One team was well on top and the other near collapse, but what could I do?  I had to follow the Laws of Cricket that state that I must suspend play when it is dangerous or unreasonable for play to continue and I must not take the state of play into consideration.  I did just that and copped the wrath of the team who was on top (naturally).  The other team was delighted with my decision (also naturally).

The Laws of Cricket were updated for 2010 and came into force on the 1st of October, so you pommy b my English counterparts have not yet experienced the new law that states that the Umpire is the sole judge of the conditions for play.  That is, we don’t consult the Batsmen nor the Captains, we just say “it is unreasonable for play to continue”.

I do feel for the side that was on top, and I know that if the roles were reversed, the other team would strenuously object, but I am happy with my decision, even though I have probably made a few enemies along the way.

When it comes down to the bottom line, I love umpiring impartially more than being known as biased to certain teams as the latter will certainly not get me anywhere with my umpiring career.

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I’m Impressed

I must admit I’m impressed with Google’s ability to interpret what little I have on my blog and translate that to targeted adverts.  I talk about Cricket and suddenly there are ads for the upcoming Test Series in Australia.  I break a tooth and within a few minutes there are ads for dentists.  I complain about the slow broadband in Australia and straight away there are ads for faster broadband that I cannot access because I don’t live close enough to the higher density areas covered by those services.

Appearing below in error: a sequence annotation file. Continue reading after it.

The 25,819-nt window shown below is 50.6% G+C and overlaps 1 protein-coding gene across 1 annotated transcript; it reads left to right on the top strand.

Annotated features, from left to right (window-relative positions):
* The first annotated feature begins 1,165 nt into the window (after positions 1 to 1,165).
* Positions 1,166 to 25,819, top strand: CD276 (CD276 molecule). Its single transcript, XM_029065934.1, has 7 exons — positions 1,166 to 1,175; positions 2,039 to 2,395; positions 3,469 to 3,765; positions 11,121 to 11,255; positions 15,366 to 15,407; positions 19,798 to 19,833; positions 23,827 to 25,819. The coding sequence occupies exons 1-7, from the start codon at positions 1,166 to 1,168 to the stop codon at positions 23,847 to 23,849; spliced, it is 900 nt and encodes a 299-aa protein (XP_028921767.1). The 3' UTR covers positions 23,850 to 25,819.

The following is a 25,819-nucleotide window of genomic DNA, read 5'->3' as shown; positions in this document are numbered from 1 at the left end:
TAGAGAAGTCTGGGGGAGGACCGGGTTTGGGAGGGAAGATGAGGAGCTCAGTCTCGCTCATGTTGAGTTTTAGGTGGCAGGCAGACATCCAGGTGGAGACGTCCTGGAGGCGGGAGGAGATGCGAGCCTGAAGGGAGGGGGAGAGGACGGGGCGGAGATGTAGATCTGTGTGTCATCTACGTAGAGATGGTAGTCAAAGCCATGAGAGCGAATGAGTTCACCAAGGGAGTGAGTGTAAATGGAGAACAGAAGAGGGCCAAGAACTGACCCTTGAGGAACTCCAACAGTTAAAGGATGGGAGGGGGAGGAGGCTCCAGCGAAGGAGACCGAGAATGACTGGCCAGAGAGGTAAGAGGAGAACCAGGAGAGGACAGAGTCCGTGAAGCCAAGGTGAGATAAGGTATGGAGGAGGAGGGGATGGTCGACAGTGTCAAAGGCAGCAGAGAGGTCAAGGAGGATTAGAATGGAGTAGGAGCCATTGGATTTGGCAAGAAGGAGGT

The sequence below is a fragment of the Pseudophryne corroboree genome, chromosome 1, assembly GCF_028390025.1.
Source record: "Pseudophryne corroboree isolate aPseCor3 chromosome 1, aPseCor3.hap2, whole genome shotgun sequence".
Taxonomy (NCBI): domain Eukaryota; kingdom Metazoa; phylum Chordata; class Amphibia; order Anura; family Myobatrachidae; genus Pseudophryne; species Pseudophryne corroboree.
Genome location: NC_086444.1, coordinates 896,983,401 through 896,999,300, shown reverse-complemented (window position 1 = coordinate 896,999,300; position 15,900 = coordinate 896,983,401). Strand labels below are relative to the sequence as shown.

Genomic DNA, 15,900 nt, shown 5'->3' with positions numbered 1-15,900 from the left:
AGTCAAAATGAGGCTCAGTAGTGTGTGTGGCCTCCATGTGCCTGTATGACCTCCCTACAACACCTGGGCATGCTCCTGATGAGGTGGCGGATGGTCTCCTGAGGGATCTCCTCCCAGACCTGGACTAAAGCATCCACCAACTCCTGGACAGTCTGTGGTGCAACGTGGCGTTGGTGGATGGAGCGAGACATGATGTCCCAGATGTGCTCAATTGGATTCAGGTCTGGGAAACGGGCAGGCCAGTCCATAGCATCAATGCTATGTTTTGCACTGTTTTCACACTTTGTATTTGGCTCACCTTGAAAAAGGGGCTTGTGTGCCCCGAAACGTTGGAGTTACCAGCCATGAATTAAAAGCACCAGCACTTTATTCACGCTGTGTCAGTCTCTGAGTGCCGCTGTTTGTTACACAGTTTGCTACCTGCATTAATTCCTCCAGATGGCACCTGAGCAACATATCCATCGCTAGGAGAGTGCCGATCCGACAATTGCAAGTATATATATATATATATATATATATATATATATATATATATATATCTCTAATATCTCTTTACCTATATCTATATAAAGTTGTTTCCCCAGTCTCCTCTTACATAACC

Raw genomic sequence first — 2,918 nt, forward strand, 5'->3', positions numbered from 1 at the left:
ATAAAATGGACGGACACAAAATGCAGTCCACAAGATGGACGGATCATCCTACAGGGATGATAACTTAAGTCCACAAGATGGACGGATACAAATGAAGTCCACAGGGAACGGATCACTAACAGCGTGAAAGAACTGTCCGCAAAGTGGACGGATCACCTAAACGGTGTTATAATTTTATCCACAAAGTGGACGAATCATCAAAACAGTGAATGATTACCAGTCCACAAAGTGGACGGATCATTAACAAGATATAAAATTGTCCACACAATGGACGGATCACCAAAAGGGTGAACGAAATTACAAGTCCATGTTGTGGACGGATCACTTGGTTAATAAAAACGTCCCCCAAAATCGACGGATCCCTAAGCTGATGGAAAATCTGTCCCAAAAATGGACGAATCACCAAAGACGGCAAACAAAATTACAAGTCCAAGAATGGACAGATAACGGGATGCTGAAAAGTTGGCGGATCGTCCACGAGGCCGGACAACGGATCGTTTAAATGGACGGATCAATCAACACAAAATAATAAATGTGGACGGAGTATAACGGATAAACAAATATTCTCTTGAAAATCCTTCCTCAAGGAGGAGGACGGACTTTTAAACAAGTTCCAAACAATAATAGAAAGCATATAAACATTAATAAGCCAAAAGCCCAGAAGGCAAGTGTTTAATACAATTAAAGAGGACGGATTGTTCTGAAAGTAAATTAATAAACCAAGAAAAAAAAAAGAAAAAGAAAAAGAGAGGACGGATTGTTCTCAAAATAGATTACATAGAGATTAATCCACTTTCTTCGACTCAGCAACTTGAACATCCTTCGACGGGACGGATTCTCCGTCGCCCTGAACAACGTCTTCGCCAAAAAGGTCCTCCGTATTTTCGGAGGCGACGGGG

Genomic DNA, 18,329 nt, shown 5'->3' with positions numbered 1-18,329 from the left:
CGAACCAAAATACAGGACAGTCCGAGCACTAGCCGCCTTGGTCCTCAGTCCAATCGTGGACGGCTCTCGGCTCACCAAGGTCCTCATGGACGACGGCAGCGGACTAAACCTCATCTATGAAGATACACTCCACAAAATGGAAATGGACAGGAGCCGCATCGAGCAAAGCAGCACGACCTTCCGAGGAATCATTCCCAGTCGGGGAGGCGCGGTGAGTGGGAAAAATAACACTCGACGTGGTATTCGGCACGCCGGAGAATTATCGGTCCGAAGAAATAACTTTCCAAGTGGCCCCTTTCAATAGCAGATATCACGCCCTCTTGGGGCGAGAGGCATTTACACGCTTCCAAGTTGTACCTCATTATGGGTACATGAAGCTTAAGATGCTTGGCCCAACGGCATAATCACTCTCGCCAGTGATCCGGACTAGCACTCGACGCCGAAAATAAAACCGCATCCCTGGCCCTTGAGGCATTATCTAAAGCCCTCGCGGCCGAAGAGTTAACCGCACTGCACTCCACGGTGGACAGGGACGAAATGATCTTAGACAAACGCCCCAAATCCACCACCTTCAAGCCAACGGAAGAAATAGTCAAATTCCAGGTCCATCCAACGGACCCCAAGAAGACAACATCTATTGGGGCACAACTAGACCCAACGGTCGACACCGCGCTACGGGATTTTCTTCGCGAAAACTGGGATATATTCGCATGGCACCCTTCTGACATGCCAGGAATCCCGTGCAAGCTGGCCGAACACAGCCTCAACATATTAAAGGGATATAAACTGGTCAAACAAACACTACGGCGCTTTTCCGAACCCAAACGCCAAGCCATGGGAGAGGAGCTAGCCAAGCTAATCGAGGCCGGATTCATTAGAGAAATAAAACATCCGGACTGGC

Still, to have a piece of software read my ramblings and decide what adverts would best suite what I have written is quite unique.  Artificial Intelligence?  Probably not, but there seems to be more effort spent on marketing software than there is on pure scientific research.  If Google had been swapped with NASA, we would probably have colonised Mars by now.

Has anybody read “Buy Jupiter” by Issac Asimov?  It’s about a group of aliens who buy Jupiter to use it as an advertising sign for passing travelers.  Real Estate agents would be frothing at the mouth about the idea.  But why not?  It’s just a giant ball of gas.  But who owns it?  We cannot work out our own territorial differences here on earth, let alone the rest of our solar system.

Is it “legal” to claim ownership of other planets?  Under what law can we lay claim to anything that we haven’t produced ourselves?  Is it a case of “I was here first”?  Well that didn’t work in Australia.  Only now are the rights of indigenous Australians being seriously discussed – 200 years after we walked in and took over their land.  Still, I was born here, so I cannot do anything but consider myself an Australian.

Confused?  Let’s see; Google adverts, Issac Asimov, universal possession, aboriginal rights, land ownership.  Let’s see Google make something out of that!!!

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Premiers Challenge

I’ve just got home after officiating in the inaugural Central Coast vs Newcastle Premiers Challenge.  This is a match between the winners of last season’s Central Coast Cricket Association competition and the Newcastle District Cricket Association competition.  The teams were Wyong for CCCA and Cardiff-Boolaroo for NDCA.  Unfortunately for the Wyong boys, Cardiff-Boolaroo were too strong on the day.

As for me, it was a good day – warm but not hot, no contentious issues, both teams were in good spirits, great partner to umpire with, excellent pitch, good facilities and my new shoes felt very comfortable.  If only it could be like that throughout the season.

What an enjoyable day.  That’s what it is all about.  If I didn’t enjoy umpiring I wouldn’t do it, and when you have a day where everybody enjoys themselves, it all seems worthwhile.  It is the best seat in the house, only you don’t get to sit down.